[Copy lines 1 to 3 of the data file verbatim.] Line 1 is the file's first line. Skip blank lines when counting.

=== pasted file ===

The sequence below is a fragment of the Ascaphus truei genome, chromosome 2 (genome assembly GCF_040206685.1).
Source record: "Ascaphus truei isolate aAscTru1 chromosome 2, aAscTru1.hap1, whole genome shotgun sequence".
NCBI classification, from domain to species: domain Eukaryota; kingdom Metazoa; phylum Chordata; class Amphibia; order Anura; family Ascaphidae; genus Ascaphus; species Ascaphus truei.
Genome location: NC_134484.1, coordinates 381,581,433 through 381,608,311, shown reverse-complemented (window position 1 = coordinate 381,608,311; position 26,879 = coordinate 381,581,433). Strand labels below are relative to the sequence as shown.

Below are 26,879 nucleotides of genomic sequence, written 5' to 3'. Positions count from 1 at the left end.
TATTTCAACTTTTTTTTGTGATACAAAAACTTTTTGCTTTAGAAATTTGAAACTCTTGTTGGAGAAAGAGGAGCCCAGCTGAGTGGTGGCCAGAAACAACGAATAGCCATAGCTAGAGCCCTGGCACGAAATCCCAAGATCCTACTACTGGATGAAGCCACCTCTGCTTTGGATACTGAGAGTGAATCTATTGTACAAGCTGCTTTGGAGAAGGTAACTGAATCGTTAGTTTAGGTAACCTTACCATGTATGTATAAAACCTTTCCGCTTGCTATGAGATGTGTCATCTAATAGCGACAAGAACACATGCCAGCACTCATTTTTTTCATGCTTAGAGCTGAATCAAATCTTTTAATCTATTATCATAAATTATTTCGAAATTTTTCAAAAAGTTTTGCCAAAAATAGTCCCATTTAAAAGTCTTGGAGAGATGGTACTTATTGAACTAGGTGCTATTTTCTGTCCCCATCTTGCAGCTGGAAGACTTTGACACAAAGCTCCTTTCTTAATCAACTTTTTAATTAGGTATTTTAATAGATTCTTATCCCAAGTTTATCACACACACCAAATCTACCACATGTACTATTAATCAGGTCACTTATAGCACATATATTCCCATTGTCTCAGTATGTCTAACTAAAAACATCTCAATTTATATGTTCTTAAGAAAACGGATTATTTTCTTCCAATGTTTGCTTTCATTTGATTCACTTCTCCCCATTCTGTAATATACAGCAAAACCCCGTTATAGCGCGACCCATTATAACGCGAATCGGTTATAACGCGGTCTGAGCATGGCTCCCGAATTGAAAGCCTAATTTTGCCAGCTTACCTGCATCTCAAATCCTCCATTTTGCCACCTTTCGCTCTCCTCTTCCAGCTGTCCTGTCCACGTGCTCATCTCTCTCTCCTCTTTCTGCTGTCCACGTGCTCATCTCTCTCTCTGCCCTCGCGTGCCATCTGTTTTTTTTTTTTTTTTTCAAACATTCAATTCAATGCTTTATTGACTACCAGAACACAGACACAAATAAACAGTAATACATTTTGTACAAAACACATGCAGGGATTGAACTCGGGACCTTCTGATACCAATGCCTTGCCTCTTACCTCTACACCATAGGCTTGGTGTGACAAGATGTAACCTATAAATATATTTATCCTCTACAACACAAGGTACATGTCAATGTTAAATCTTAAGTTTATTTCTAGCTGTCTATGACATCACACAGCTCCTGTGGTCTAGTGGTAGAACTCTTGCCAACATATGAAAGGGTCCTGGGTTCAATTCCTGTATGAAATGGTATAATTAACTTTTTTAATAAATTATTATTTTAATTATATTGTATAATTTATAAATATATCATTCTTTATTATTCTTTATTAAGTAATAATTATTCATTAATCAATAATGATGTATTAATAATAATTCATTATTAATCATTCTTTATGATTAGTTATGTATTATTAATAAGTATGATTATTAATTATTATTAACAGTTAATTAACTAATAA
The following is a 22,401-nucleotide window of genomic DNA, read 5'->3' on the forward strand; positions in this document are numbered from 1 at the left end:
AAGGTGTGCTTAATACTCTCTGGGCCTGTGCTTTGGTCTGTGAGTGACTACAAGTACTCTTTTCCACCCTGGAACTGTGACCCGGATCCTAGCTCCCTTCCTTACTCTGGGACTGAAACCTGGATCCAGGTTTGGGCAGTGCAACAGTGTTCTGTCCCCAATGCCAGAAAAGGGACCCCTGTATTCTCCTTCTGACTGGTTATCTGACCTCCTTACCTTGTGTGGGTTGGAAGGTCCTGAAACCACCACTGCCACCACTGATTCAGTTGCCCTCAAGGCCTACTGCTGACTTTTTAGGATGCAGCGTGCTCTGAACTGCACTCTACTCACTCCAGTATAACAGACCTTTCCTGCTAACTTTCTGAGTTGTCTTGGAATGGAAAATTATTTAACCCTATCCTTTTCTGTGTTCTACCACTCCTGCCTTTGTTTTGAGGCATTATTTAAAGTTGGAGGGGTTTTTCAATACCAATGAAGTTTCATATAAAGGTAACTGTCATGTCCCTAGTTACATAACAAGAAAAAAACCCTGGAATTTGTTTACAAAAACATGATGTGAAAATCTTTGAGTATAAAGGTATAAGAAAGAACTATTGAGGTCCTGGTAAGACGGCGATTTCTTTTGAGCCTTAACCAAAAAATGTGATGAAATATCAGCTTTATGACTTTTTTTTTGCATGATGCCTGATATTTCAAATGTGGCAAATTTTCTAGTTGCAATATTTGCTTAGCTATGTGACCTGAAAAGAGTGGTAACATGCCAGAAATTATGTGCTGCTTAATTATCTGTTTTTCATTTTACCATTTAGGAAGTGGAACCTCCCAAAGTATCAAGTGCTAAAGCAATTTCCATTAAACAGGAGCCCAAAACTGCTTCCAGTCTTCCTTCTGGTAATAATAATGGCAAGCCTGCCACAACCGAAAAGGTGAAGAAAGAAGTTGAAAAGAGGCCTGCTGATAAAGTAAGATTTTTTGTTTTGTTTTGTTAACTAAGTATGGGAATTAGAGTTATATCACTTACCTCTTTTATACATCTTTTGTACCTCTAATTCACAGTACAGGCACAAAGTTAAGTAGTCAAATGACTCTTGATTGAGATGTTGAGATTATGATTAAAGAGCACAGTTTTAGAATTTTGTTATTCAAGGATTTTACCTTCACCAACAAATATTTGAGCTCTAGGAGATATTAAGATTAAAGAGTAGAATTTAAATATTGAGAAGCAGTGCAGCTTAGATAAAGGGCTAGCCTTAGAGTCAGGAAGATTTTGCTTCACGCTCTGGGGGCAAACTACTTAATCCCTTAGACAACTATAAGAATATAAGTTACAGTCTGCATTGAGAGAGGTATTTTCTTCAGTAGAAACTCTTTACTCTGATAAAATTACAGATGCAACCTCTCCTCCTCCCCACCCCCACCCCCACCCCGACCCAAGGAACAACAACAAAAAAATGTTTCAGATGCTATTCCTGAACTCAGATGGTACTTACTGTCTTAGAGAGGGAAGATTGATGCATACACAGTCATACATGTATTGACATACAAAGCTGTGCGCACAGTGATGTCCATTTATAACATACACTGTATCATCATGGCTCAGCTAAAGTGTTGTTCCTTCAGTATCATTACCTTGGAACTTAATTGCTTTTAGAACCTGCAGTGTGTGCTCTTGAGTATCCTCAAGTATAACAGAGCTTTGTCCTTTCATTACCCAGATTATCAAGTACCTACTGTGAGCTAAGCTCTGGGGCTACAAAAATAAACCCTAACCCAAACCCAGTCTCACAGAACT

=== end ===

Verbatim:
The sequence below is a fragment of the Ascaphus truei genome, chromosome 2 (genome assembly GCF_040206685.1).
Source record: "Ascaphus truei isolate aAscTru1 chromosome 2, aAscTru1.hap1, whole genome shotgun sequence".
NCBI classification, from domain to species: domain Eukaryota; kingdom Metazoa; phylum Chordata; class Amphibia; order Anura; family Ascaphidae; genus Ascaphus; species Ascaphus truei.